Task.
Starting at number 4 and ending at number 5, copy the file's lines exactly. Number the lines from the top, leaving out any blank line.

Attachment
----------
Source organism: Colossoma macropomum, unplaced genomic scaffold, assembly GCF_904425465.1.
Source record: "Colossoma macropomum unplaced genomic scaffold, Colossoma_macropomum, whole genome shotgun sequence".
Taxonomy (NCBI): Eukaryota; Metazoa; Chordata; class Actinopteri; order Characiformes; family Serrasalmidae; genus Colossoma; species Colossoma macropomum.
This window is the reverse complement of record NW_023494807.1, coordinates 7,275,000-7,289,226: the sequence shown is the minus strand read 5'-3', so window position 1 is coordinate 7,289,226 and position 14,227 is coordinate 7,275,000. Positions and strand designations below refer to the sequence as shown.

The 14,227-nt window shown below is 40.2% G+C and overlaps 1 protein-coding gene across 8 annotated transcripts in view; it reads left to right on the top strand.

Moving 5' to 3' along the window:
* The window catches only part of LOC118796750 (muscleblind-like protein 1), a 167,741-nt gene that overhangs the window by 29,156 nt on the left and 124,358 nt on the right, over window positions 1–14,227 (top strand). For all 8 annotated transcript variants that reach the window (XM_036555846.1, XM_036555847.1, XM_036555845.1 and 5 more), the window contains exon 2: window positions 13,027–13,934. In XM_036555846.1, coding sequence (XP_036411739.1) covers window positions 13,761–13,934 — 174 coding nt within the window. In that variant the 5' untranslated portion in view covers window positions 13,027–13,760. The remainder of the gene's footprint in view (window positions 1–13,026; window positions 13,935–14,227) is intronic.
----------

This window is the reverse complement of record NW_023494807.1, coordinates 7,275,000-7,289,226: the sequence shown is the minus strand read 5'-3', so window position 1 is coordinate 7,289,226 and position 14,227 is coordinate 7,275,000. Positions and strand designations below refer to the sequence as shown.

The 14,227-nt window shown below is 40.2% G+C and overlaps 1 protein-coding gene across 8 annotated transcripts in view; it reads left to right on the top strand.